I remember my first encounter with this series. I’d just finished my summer reading journal for the library and I pulled The Golden Compass by Philip Pullman as my free book. I read it a little while later, when we headed off on our houseboat trip in Canada. So… 2004?
Years later, when the movie came out, my mom asked me about it. She wanted to know if they really killed God in the end of the series. I couldn’t really remember, but there was controversy in the Christian community about whether the series was OK to read or not. Now, with HBO making a tv series out of it, I decided to come back and give it another read.
The series starts with The Golden Compass and follows Lyra, a young girl living in an alternate London. Her life has always been full of adventure and capers with her friend, Roger, and her daemon, Pan. But then the adults around her start getting interested in this elusive “dust,” and children are going missing. Lyra finds herself joining with unlikely allies as she dodges from one danger to another, trying to rescue Roger, save the children, and figure out what’s got everyone so upset.
In the Subtle Knife, Lyra has accomplished what she set out to do, but now she’s alone in another world. Until she runs into Will, a boy her own age who escaped his own London, and wants nothing more than to uncover the mystery of his father’s disappearance. Together, they have to navigate new worlds, overcome new obstacles, and find ways to reunite with their friends who can help them.
The Amber Spyglass wraps up the story with everyone coming together for one great battle in an attempt to bring freedom to all the worlds. But first, they have to visit the world of the dead, and try to escape with their lives. Will and Lyra have some final allies to meet, and one final challenge, which proves to be the hardest of all.
I can’t lie, after reading the series again, I’d be find if The Golden Compass was simply a stand-alone novel (though, it would need a better ending. You can’t end a stand-alone with a gaping hole at the end). The series dabbles with some interesting ideas, but even as an adult, I found myself struggling to piece it all together and grasp the overarching theme. Dust is such a driving force in the first book, but then sort of takes a backseat until the very end, when it has a role to play in the story wrap up. Maybe I’d just need to read the series again, slower, in order to get all the allegory. But, then, the kids reading the series are sure to miss all that, too.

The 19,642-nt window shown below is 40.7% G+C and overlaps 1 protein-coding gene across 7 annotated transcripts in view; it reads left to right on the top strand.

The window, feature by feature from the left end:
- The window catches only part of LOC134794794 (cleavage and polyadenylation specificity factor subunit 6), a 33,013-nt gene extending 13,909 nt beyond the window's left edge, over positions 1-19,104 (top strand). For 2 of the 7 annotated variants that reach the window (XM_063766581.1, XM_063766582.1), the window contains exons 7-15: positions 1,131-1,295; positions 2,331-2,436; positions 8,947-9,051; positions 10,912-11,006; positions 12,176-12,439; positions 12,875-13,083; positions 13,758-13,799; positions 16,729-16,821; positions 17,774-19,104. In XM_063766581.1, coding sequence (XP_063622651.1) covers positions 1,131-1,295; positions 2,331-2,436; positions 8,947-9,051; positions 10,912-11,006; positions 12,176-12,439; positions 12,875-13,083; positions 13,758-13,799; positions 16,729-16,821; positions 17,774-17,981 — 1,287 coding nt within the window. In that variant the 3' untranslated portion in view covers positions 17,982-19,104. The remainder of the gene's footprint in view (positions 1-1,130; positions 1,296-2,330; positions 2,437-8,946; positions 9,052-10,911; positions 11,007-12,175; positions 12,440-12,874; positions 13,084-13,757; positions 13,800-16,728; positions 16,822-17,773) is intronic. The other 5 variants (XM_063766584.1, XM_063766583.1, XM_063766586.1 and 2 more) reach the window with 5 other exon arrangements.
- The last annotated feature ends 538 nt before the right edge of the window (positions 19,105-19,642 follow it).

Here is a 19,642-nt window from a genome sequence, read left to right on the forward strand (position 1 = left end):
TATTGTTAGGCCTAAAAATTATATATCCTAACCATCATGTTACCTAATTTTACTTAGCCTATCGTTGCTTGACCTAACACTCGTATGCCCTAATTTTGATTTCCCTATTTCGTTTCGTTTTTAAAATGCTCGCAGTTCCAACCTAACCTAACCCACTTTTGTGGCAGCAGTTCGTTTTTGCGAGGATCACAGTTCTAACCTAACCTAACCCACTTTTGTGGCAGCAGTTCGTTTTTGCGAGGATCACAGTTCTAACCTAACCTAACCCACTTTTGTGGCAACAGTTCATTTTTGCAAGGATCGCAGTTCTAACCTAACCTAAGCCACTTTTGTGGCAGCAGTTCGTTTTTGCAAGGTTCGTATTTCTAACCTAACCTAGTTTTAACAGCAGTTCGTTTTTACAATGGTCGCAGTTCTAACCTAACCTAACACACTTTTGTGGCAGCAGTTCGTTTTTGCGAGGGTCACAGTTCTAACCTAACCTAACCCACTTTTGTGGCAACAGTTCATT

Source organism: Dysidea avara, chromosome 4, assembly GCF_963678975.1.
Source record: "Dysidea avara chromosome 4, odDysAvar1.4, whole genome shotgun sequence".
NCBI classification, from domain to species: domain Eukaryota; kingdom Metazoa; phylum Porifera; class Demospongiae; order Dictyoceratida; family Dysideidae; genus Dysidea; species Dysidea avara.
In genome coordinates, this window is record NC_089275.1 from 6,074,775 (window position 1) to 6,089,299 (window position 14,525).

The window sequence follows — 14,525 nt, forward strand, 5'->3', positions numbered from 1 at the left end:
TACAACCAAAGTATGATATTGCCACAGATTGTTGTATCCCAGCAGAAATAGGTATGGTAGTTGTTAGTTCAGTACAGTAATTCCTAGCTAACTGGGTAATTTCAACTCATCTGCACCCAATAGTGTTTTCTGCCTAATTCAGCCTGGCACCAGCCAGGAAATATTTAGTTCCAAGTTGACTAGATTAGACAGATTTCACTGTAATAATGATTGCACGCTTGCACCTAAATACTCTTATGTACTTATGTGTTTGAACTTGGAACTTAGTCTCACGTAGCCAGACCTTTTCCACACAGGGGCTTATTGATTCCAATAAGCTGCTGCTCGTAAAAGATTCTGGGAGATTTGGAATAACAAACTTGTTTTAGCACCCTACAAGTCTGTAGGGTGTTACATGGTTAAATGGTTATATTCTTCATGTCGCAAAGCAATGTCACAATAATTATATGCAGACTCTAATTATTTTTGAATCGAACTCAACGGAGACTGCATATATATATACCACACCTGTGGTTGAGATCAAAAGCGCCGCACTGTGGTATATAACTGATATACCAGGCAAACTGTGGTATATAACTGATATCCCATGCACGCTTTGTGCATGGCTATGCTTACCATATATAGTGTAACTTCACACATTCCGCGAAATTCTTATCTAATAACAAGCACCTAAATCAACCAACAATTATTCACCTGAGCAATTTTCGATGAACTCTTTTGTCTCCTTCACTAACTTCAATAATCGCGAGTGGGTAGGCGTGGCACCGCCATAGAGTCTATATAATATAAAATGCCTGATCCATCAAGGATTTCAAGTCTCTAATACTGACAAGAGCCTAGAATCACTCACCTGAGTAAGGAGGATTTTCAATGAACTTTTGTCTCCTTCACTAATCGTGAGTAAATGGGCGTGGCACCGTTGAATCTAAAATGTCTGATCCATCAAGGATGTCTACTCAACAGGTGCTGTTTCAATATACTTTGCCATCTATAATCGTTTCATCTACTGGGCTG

As far as the question of killing God in the end, while the series does suggest that it’s the Christian and/or Catholic religion they are after, it is still a work of fiction. In Pullman’s series, his version of god is an angel who took over and raised himself above the rest, and has since been intervening in the material world, setting rules for morality and passing judgment. As he weakened, he set his right hand in charge. In the end (forgive the spoiler), no one actually kills the Authority, as they call him. He just floats away, as all Pullman’s angels do when they die. The right hand, who is never referred to as god, is cast into a void. So, while parents will have to make choices as their convictions lead, I really don’t see it as problematic. I never thought of it as commentary on my Christian faith as a kid, and I don’t think of it that way now. I’m inclined more to suggest that it’s an opportunity to discuss the idea of fiction versus truth, and how fiction is different than lies. This is a fantasy series, no one is supposed to believe it’s speaking truth or reality.
Anyway, as far as the series goes, it’s a fun read, though as I said, it gets a little muddy on what the important themes are. The characters have depth, though, and it forces you to consider, what does repentance (for lack of a better word) mean, and does a life time of bad choices make it impossible for someone to change or make a good choice?
All in all, not a series I feel the need to have on my shelf, but not one I feel the need to blacklist, either.